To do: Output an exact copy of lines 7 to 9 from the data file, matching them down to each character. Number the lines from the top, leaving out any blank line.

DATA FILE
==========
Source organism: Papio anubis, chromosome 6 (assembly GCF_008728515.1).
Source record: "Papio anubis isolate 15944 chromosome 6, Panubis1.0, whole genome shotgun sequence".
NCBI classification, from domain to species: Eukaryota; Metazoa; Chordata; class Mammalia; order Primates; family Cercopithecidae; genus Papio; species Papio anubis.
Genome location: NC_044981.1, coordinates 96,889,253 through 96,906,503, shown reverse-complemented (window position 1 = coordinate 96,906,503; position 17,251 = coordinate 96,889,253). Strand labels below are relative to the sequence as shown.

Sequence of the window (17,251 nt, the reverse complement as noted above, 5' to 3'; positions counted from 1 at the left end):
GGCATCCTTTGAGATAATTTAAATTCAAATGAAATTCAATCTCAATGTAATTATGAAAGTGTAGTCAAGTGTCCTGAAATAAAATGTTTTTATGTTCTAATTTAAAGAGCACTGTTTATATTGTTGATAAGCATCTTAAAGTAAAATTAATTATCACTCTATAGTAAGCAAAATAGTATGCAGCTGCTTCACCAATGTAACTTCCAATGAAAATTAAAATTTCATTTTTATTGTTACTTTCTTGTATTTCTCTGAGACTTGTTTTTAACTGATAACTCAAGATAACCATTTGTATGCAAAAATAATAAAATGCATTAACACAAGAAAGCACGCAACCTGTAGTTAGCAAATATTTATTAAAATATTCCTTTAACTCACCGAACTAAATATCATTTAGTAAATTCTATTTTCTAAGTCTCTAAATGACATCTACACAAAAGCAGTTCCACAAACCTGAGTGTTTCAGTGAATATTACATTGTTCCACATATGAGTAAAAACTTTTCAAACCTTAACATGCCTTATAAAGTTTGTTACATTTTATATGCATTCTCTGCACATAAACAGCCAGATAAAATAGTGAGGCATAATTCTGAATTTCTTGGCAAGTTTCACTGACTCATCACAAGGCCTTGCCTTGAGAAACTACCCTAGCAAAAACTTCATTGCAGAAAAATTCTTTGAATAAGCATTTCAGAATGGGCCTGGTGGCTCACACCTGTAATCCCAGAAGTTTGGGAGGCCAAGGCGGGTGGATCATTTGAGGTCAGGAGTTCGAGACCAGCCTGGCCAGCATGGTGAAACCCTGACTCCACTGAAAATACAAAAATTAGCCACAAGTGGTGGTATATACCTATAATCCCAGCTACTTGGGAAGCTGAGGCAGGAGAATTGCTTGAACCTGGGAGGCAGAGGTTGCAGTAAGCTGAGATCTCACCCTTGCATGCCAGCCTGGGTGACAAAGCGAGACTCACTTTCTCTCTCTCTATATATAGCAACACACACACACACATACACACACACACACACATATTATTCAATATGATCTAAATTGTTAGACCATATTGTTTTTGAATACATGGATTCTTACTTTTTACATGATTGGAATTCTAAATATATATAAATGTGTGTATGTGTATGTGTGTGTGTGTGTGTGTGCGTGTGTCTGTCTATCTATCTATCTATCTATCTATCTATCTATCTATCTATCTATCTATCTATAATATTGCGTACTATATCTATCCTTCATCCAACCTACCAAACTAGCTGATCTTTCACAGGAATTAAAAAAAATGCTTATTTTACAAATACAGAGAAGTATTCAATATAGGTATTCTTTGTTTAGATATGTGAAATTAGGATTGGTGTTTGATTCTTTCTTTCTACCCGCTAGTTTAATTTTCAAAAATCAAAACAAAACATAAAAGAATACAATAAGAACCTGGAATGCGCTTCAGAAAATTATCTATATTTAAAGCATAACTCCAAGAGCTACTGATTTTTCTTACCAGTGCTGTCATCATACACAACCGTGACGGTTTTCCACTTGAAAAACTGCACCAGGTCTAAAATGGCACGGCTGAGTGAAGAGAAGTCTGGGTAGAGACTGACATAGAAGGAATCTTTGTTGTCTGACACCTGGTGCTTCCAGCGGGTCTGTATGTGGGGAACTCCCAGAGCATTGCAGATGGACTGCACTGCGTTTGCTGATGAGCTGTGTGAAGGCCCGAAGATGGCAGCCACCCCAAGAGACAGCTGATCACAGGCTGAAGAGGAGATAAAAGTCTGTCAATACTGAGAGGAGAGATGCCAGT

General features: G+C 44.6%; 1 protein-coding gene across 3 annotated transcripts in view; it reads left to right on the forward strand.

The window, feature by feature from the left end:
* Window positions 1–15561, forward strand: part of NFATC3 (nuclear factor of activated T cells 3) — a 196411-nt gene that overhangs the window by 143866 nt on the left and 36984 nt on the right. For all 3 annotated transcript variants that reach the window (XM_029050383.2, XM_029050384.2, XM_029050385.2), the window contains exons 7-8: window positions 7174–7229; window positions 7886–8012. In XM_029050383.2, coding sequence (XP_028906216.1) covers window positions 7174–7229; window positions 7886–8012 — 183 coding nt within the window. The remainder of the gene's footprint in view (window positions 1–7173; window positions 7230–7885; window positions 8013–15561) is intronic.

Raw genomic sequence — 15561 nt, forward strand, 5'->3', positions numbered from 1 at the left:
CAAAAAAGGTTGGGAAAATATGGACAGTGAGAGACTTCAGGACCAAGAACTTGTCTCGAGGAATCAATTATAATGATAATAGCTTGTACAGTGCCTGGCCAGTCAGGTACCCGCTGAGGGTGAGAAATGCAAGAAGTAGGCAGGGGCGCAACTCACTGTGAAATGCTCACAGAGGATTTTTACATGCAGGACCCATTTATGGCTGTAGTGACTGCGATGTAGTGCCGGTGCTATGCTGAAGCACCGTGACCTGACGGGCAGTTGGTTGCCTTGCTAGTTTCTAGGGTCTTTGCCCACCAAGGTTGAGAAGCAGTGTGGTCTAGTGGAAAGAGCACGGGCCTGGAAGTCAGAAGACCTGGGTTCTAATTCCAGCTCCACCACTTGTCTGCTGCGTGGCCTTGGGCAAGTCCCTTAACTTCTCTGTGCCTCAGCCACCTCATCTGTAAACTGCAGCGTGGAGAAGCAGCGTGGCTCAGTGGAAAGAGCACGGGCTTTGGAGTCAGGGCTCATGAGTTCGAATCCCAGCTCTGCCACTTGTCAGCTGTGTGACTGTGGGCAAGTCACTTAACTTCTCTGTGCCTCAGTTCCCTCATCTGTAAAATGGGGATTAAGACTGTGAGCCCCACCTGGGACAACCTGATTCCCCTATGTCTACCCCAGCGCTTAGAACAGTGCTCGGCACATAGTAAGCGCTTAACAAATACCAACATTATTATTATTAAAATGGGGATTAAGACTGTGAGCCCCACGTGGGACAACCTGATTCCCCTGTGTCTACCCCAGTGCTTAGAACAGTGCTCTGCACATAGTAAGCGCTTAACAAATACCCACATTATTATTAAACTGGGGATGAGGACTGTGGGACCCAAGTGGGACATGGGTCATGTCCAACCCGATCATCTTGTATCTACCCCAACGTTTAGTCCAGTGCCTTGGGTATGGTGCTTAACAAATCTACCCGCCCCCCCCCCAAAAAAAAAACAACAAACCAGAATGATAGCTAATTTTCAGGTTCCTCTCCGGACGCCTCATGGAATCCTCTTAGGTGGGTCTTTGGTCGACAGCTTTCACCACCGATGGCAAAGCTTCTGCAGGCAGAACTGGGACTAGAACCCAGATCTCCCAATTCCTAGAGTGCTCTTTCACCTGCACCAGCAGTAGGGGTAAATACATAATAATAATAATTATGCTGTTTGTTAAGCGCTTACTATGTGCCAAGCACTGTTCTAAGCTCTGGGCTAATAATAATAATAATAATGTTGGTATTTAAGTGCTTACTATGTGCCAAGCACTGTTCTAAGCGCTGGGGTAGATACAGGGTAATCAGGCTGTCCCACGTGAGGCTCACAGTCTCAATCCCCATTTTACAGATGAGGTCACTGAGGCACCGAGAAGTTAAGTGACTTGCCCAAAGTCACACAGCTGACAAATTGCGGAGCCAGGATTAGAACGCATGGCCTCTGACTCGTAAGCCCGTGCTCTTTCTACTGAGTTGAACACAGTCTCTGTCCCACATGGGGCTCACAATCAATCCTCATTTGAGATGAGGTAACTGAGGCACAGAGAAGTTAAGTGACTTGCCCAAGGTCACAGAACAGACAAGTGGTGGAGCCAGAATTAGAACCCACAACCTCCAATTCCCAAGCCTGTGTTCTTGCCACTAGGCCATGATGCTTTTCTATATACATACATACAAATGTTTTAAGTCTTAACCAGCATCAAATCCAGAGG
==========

General features: G+C 44.6%; 1 protein-coding gene across 3 annotated transcripts in view; it reads left to right on the forward strand.

The window, feature by feature from the left end:
* Window positions 1–15561, forward strand: part of NFATC3 (nuclear factor of activated T cells 3) — a 196411-nt gene that overhangs the window by 143866 nt on the left and 36984 nt on the right. For all 3 annotated transcript variants that reach the window (XM_029050383.2, XM_029050384.2, XM_029050385.2), the window contains exons 7-8: window positions 7174–7229; window positions 7886–8012. In XM_029050383.2, coding sequence (XP_028906216.1) covers window positions 7174–7229; window positions 7886–8012 — 183 coding nt within the window. The remainder of the gene's footprint in view (window positions 1–7173; window positions 7230–7885; window positions 8013–15561) is intronic.